4. If exposure to CCOVID-19 is likely and no other protective wear is available or fits the situation, wear a rain jacket for added protection.
  5. Disinfect the patrol vehicle when starting a shift and after transporting people. If using a shared vehicle, do not rely on the officer from a previous shift to do it.  Purchase, carry and use readily available disinfectant wipes (sprays are not recommended).  Wear gloves and other protection when cleaning the vehicle.  
  6. Disinfect duty belt (equipment belt/gun belt) and other personal gear (including tactical vest) at the end of each shift or during the shift if concerned about exposure. Disinfect handcuffs after an arrest.  If concerned about exposure, seek guidance from the agency and/or health department about protocols and other steps related to disinfecting equipment.
  7. If exposed to COVID-19 or concerned about the possibility of exposure, dead line the patrol vehicle. Know the department’s protocol for dead lining and, if needed, labeling a vehicle that may be contaminated.  Make notification about the location of the dead lined vehicle.

E. Quarantine, Groups, and Special Circumstances

  1. Know how the agency and squad/shift leaders want campus police and security officers to provide support and protection to campus health workers.
  2. If not provided, inquire about protocols for responding to the campus medical clinic or other on-campus medical offices when someone suspected of having COVID-19 becomes irate or aggressive about testing or treatment.
  3. If not provided, inquire about policies and protocols for coordinating and enforcing court-ordered or administratively-ordered quarantine on campus. Inquire about quarantine processes and enforcement authority and action related to individuals and facilities.
  4. When questioning prisoners after an arrest, ask questions about health and exposure.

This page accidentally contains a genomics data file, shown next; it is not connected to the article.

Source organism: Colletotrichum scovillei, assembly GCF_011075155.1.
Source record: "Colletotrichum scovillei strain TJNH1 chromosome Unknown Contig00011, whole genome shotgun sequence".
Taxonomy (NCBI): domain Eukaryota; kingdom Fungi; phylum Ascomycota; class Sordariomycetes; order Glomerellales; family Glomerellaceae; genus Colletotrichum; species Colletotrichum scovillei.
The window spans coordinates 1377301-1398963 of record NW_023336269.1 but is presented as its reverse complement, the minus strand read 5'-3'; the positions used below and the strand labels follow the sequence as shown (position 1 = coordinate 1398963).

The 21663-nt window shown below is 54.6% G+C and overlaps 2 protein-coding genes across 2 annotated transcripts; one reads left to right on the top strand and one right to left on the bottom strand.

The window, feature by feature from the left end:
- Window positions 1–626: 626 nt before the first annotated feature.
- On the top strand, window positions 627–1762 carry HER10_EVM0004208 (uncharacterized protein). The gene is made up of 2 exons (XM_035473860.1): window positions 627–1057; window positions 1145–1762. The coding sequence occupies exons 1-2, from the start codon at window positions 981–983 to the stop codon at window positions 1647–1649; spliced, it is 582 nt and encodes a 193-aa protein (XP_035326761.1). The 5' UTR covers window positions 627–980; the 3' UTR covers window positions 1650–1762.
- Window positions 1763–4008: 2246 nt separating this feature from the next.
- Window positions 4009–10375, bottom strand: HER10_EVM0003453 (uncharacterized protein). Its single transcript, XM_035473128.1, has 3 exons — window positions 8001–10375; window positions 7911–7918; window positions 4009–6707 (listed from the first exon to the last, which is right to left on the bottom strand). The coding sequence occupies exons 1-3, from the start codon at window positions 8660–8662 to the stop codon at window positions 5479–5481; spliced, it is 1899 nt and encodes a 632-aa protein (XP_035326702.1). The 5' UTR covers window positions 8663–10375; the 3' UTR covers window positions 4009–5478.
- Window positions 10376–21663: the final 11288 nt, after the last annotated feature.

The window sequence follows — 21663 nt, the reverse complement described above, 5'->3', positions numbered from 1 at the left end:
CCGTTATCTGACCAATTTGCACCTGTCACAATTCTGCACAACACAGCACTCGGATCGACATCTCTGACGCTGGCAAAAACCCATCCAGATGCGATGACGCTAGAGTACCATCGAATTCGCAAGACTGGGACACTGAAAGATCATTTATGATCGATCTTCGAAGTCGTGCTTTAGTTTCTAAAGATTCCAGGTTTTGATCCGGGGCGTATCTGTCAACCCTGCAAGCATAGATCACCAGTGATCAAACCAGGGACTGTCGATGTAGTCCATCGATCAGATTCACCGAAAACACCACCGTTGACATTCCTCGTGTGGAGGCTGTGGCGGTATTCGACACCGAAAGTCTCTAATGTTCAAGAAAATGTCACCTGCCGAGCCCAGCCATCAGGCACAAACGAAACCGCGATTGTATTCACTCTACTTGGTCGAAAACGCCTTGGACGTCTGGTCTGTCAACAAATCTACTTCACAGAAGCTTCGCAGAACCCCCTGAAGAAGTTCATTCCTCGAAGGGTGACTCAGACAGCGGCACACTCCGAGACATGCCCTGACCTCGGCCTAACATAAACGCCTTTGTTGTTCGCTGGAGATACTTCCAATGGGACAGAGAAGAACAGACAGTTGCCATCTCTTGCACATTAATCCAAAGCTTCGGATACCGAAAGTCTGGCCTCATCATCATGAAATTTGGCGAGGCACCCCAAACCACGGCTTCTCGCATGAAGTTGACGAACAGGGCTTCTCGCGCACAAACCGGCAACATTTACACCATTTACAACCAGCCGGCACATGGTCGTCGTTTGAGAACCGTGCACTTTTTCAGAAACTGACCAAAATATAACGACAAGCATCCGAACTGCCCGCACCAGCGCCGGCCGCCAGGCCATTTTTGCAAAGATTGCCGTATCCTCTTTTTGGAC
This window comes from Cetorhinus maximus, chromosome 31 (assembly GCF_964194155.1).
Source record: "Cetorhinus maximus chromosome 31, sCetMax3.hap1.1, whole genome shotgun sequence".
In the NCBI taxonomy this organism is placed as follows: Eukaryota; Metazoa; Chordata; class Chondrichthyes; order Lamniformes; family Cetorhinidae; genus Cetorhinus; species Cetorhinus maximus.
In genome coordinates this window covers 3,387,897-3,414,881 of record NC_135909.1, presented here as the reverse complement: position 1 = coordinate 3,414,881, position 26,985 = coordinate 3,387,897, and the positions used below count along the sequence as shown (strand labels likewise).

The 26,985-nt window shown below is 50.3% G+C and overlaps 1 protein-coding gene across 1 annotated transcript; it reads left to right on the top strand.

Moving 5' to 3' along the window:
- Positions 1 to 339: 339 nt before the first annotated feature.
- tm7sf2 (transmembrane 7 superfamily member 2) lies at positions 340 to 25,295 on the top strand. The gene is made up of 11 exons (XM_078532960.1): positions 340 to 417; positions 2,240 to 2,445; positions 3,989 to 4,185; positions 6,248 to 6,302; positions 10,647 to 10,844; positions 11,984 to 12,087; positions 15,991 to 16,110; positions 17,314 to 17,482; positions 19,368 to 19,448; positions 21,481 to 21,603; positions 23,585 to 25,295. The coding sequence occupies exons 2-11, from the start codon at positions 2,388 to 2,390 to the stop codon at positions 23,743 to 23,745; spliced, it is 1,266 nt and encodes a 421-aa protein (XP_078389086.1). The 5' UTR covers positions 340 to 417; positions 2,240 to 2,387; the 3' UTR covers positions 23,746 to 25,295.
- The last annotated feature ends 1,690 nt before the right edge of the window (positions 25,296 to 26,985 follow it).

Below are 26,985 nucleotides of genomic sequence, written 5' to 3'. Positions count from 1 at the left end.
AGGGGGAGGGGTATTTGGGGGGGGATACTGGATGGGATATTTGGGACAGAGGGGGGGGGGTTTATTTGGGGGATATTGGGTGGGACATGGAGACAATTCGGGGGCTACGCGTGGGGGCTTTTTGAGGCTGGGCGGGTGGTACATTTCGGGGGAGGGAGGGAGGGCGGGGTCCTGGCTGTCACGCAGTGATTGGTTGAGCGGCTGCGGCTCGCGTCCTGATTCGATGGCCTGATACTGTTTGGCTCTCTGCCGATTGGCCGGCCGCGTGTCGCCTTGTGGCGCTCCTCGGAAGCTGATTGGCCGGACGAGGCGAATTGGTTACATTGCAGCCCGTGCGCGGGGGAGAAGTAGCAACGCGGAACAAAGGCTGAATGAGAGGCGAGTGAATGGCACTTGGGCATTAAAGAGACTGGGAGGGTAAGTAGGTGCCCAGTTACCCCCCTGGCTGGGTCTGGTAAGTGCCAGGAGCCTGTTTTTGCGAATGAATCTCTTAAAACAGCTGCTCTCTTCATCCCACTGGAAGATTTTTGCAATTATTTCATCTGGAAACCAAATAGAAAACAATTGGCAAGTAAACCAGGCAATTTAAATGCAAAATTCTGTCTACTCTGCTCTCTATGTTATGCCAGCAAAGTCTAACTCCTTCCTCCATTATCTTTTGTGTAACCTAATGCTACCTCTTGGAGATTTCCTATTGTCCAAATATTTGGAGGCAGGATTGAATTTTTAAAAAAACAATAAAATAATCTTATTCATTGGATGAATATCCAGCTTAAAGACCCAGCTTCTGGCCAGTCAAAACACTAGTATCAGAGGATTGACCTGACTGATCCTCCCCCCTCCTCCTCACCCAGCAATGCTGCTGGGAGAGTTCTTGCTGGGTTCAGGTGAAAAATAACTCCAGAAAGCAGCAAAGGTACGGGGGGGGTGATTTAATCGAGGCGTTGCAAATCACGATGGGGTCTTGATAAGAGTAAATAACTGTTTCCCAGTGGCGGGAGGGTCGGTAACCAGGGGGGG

5. Know the policies and protocols related to quarantine of and medical contingencies for prisoners. If COVID-19 is suspected, notify a supervisor and/or dispatch before taking the prisoner to a lockup facility or turning the prisoner over to local or state police.
  6. Know how the agency and squad/shift leaders want campus police and security officers to respond to and manage special events and other situations that may involve groups or crowds, especially if number of people allowed to congregate has been set administratively or by law for buildings, businesses, and open areas.
  7. Monitor and be an advocate for other campus police and security officers. Observe the activities of other officers and advise them immediately when they’ve done something that increases their risk of exposure.  
  8. If personally quarantined by the agency and/or medical/public health authority, follow guidelines and keep perspective. Quarantine is a preventive measure.  If details are not provided ask about procedures to be followed, particularly as they relate to contact with and possible quarantine of family members, length of time, access to daily essentials, etc.      

Protecting the campus community’s health routinely and in time of crisis is an interagency, multi-sector, cross-profession responsibility.  COVID-19 presents an opportunity to bring campus police and security together with health authorities in new ways to protect people in need and the nation’s colleges and universities.  Campus police and security officers are an exceptional resource to serve as the extended eyes, ears, messengers, and problem-solvers on behalf of the public health community.  More than ever, they are first-on-the-scene “public health interventionists.”

References and Sources for Additional Information